Kyle Wiggins is Lecturer of Rhetoric in the College of General Studies at Boston University. His research focuses on contemporary American fiction, popular culture, and philosophies of justice. He is editor of the book American Revenge Narratives: A Collection of Critical Essays (2018).
Contact: [email protected]
Brandon Krieg is the author of the poetry collections In the Gorge (Codhill Press, 2017) and Invasives (New Rivers Press, 2014), a finalist for the 2015 ASLE Book Award in Environmental Creative Writing. He is Assistant Professor of English at Kutztown University and lives in Kutztown, PA.
Contact: [email protected]
Editors’ Introduction for NANO Special Issue 13: The Anthropocene
by Kyle Wiggins and Brandon Krieg
Published December 2018
In 1992 at a New York City club, George Carlin did eight minutes of stand-up comedy about environmentalism. Like many of his routines, this one targeted something just beyond its immediate aim. While Carlin ridiculed the effectiveness of green living, he also lampooned the hypocrisy of humanity.
George Carlin, Jammin’ in New York, April 1992.
Humans don’t give a shit about the planet, Carlin argued. Not in the any genuine sense. Recycling, conservation, clean energy—these efforts aren’t made for the environment. People only care about deforestation or ocean temperatures because it benefits them. If Earth becomes uninhabitable, life gets hard. So when humans voice ecological concerns, they really express worries about their own longevity. The charade, as Carlin sees it, is a motivational one. Altruism doesn’t drive environmentalism as folks claim. Selfishness does.
Carlin’s comedy routine turns on a suspicion that, at the root of everything, humans are egoists. They are only out for themselves. And all of their eco politics, stripped of ideological dressings, do more to protect the species than the natural world surrounding it.
Of course, two glitches trouble Carlin’s reasoning. First, by pitting humans against nature as antagonistic forces—instead of recognizing their symbiotic (or at least interconnected) relationship—the comedian recapitulates the very thinking he critiques. Second, for a crusty pragmatist, Carlin’s gripe is weirdly idealistic: is environmentalism really upright only when it is purely altruistic?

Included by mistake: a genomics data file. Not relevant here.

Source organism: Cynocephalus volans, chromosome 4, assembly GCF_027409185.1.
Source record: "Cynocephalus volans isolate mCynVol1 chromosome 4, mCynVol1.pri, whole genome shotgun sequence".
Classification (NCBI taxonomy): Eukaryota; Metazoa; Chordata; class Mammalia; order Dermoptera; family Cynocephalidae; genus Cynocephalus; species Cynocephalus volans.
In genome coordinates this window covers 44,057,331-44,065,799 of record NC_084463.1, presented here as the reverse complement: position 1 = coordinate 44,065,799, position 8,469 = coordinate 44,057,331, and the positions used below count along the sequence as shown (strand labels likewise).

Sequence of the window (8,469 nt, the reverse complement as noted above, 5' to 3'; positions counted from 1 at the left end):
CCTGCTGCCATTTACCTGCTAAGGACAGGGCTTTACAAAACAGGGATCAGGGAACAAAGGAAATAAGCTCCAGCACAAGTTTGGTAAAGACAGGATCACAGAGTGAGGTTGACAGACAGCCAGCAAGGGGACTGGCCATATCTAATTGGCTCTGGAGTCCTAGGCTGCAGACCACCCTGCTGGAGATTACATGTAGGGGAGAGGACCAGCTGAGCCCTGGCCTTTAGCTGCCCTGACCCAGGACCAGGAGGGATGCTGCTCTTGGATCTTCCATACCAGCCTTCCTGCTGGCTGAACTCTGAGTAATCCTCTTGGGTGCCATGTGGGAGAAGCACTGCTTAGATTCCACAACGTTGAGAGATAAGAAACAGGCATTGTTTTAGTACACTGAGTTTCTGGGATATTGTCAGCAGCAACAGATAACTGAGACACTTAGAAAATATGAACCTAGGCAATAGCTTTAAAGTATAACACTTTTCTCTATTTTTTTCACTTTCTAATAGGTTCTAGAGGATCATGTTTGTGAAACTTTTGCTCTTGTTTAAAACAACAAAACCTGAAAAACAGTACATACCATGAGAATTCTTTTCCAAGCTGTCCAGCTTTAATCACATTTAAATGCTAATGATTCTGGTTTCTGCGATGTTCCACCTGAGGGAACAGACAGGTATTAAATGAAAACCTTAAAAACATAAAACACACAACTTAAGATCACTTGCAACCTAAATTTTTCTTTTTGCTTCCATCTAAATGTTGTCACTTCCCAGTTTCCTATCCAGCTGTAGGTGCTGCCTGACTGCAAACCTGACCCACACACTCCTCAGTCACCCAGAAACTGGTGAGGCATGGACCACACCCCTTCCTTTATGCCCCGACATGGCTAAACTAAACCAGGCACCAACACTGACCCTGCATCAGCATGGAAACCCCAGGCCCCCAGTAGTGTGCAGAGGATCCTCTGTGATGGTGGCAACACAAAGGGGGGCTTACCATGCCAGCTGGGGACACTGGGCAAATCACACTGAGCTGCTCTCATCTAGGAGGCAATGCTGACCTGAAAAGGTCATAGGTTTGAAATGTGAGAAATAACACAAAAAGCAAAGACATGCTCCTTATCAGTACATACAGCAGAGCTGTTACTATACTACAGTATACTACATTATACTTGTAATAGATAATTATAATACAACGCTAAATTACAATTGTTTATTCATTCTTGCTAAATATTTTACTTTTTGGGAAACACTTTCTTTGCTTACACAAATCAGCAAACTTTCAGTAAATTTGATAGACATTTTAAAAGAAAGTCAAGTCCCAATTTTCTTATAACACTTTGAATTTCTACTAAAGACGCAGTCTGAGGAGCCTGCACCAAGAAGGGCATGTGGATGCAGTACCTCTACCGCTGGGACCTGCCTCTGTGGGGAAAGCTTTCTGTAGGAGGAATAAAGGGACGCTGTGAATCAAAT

Setting aside the morality of motivation, though, Carlin’s routine offers an important insight. The environment may not actually be at the center of environmental movements. Human life is. To act otherwise is a ruse.
The novelist N.K. Jemisin confronts that anthropocentrism in her dystopian epic The Fifth Season: “This has happened before, after all. People die. Old orders pass. New societies are born. When we say ‘the world has ended,’ it’s usually a lie because the planet is just fine” (14). Matt Bell’s Scrapper renders civilization’s decay in similar fashion. Bell’s protagonist, Kelly, prowls the industrial wasteland of Detroit—a setting that feels contemporary and futuristic—hunting for scrap metal and wire. Standing in the husk of an abandoned factory, Kelly sees the area operating “outside of the time marked by digital clocks, smartphone calendars. Inside the zone events moved along paths solar, lunar, seasonal: new geological epochs marked by strata of waste” (24). From his vantage, the scrapper ponders what this great collapse foretells.
Kelly pretended he carried the last human gaze door-to-door, window to window, exploring the first outpost of a culture pushed past repair. It could be destroyed but could it be fixed? All the better futures might not arrive. He didn’t think his was the final generation, but perhaps the last might already be born.
What did this mean for him, for the good man he had tried and failed to be? (24)
Because humans occupy a dominant but also tenuous position on Earth, we constantly imagine the world ending when our own fire goes out. Though planetary existence will go on long after we vanish, people cannot think beyond our own perception, leading us to equate our species with all life itself. What does it mean, then, to be human—even a human environmentalist—on a planet imperiled by our presence?
That question underlies this special issue of NANO on the Anthropocene.